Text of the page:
• Rural unemployment: Figures reported in the report of the last Periodic Labour Force Survey point to a dramatic rise in the unemployment rate since 2011-12, when the previous survey on unemployment was undertaken.
  • Apart from the category of ‘Urban Females’, the most recent estimate of unemployment shows that it is the highest in the 45 years since 1972-73. But even for ‘Urban Females’, it is double what it was in 2011-12.
  • For the largest cohort, namely ‘Rural Males, in 2017-18, it is four times the average for the 40 years up to 2011-12. These figures should convince us of the existence of a grave situation, if not crisis, with respect to employment in the country.

  • In the average country of the OECD, an increase in unemployment of such magnitude would have triggered a nationwide debate, not to mention agitation on the streets.
  • The government has responded to the slowing of growth by announcing a range of measures, the most prominent of them being the reduction in the corporate tax rate. While this may have a positive effect, the move is not based on the big picture.
  • The tax cut is meant to be a remedy for stagnant corporate investment. But if the level of corporate investment itself reflects some underlying reality, it is only by tackling the latter that we can get to the root of the problem.
  • A large part of corporate sales is driven by rural demand, reflected in the reported lay-offs by biscuit manufacturers. We do not hear their voices or, more importantly, the government does not, as they are less organised than some other sections of the corporate world, the automobile industry being one such.
  • The rural picture matters not only because the largest numbers are located there but also because of their low incomes. This means that the future growth of demand for much of industrial production is likely to come from there.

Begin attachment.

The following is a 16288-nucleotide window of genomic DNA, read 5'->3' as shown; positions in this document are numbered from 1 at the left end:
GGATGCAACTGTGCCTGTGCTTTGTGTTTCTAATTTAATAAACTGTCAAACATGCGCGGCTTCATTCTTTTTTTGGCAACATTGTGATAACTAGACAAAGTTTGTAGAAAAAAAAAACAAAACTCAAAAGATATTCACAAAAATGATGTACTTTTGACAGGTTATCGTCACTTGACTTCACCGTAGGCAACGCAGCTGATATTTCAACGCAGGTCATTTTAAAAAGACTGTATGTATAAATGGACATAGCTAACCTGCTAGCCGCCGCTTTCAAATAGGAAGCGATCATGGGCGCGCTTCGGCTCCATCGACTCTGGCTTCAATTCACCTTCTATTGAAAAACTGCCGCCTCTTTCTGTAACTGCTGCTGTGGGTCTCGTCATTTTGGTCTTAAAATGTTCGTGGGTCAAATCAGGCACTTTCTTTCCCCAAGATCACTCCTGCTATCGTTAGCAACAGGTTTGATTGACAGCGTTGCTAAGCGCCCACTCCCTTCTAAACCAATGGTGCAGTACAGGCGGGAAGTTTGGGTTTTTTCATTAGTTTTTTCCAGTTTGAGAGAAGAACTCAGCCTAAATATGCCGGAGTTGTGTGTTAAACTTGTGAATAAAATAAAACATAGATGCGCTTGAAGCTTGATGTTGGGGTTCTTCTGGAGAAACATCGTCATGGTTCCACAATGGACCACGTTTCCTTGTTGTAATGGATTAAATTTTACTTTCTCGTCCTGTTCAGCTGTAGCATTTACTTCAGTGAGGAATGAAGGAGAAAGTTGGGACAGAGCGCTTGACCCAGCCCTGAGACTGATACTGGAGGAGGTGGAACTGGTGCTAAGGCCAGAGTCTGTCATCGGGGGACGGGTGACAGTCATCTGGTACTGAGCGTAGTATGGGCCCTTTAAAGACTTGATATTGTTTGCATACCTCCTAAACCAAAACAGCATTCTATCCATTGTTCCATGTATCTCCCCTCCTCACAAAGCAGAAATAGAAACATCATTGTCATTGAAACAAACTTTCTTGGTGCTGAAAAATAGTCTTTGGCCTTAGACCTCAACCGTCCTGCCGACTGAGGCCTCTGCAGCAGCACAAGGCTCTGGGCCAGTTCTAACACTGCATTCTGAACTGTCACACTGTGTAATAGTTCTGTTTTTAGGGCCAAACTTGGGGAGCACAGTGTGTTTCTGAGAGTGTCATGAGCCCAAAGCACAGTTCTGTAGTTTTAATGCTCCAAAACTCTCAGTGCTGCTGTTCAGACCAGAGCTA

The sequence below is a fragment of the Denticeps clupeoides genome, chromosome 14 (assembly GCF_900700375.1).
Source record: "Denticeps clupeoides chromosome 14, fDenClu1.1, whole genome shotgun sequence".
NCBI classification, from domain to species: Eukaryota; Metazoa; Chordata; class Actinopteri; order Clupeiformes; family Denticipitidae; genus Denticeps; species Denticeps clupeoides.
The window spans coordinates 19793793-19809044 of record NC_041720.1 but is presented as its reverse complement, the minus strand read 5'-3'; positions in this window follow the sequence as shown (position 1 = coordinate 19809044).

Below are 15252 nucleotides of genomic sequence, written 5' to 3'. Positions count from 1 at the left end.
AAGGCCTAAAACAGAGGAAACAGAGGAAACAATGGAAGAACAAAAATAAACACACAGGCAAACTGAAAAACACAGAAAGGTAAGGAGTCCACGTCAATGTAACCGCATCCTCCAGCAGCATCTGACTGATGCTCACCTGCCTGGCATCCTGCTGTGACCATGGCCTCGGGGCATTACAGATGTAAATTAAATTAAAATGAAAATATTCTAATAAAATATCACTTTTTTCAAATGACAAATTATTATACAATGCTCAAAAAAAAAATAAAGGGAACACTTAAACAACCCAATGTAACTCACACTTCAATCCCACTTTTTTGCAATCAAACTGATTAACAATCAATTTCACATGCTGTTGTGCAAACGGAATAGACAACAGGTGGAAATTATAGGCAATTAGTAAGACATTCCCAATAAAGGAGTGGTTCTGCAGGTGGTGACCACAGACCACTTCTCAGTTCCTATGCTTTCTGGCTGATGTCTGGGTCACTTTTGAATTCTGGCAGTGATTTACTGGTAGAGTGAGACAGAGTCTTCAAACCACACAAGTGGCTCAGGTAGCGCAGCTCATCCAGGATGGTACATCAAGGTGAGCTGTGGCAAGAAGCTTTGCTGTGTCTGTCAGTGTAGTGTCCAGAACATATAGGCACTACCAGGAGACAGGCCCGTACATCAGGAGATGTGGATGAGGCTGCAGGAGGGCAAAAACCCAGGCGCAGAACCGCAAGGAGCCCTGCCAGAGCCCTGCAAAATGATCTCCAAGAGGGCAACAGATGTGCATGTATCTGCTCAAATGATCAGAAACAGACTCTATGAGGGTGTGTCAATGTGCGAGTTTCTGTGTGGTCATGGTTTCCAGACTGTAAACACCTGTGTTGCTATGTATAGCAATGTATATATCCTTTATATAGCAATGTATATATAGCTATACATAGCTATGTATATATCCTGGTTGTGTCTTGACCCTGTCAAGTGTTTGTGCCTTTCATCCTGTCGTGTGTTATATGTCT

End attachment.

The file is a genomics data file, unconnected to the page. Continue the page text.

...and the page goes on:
• After all, how many more flat-screen televisions can an urban middle-class household buy once it already possess one? The high unemployment rate for ‘Rural Males’ does suggest that we have zoomed in up to a reasonable degree of precision on the site of low demand.
  • Production decline: We must now answer the question of why rural incomes are growing so slowly. The recent history of crop agriculture points towards one reason. In the nine years since 2008-2009, this activity has recorded zero or negative growth in five.
  • Put differently, in the majority of years, it has shown no growth. The economy has very likely not seen anything like this since 1947. When growth fluctuations include production decline, a particular feature emerges.

  • Households incurring consumption debt in bad crop years would be repaying it in the good ones. This implies that consumption does not grow appreciably even in good years.
  • Recognising the record of agricultural production is sufficient to grasp what we see in India today. This does not imply that other factors do not matter, and we could imagine several, ranging from low export growth to the state of the banking sector.
  • This does suggest that poor agricultural performance is a significant explanation of slack domestic demand. Unstable agricultural production first lowers the demand for agricultural labour and, subsequently, its supply, showing up in greater unemployment.
  • It has been pointed out that the investment rate has declined. This is indeed correct but this may well be a reflection of the poor agricultural performance.
  • When non-agricultural firms observe slow agricultural growth, they are likely to shrink their investment plans and may not revise their decision till this growth improves.
  • Private investment follows output growth and leads it. Thus, attempting to influence the private investment rate is to only deal with a symptom.
  • The rural income generation is the main problem. It is imperative to focus on agricultural production in devising a long-term solution to the problem of unemployment.